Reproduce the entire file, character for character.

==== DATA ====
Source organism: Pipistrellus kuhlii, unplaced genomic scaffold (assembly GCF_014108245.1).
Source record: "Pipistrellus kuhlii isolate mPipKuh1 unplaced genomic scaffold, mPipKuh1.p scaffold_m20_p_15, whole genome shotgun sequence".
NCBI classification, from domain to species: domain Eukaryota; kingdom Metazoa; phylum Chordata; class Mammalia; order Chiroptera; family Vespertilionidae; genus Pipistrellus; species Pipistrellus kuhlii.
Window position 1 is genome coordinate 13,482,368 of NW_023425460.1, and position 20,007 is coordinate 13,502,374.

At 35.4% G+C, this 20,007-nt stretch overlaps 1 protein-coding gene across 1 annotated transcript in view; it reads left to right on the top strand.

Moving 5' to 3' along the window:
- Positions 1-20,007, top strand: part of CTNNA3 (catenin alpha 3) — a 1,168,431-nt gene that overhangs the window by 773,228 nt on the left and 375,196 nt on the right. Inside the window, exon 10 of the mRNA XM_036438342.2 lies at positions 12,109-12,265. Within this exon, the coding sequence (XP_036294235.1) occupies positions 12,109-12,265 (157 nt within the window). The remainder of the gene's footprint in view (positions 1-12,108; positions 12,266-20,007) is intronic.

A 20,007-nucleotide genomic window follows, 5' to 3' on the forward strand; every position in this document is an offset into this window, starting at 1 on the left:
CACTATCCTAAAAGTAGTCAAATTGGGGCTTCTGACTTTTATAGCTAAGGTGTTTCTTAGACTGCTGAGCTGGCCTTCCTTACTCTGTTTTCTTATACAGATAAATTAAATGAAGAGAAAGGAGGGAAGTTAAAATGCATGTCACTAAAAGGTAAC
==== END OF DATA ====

Source organism: Pipistrellus kuhlii, unplaced genomic scaffold (assembly GCF_014108245.1).
Source record: "Pipistrellus kuhlii isolate mPipKuh1 unplaced genomic scaffold, mPipKuh1.p scaffold_m20_p_15, whole genome shotgun sequence".
NCBI classification, from domain to species: domain Eukaryota; kingdom Metazoa; phylum Chordata; class Mammalia; order Chiroptera; family Vespertilionidae; genus Pipistrellus; species Pipistrellus kuhlii.
Window position 1 is genome coordinate 13,482,368 of NW_023425460.1, and position 20,007 is coordinate 13,502,374.

At 35.4% G+C, this 20,007-nt stretch overlaps 1 protein-coding gene across 1 annotated transcript in view; it reads left to right on the top strand.

Moving 5' to 3' along the window:
- Positions 1-20,007, top strand: part of CTNNA3 (catenin alpha 3) — a 1,168,431-nt gene that overhangs the window by 773,228 nt on the left and 375,196 nt on the right. Inside the window, exon 10 of the mRNA XM_036438342.2 lies at positions 12,109-12,265. Within this exon, the coding sequence (XP_036294235.1) occupies positions 12,109-12,265 (157 nt within the window). The remainder of the gene's footprint in view (positions 1-12,108; positions 12,266-20,007) is intronic.

A 20,007-nucleotide genomic window follows, 5' to 3' on the forward strand; every position in this document is an offset into this window, starting at 1 on the left:
CACTATCCTAAAAGTAGTCAAATTGGGGCTTCTGACTTTTATAGCTAAGGTGTTTCTTAGACTGCTGAGCTGGCCTTCCTTACTCTGTTTTCTTATACAGATAAATTAAATGAAGAGAAAGGAGGGAAGTTAAAATGCATGTCACTAAAAGGTAAC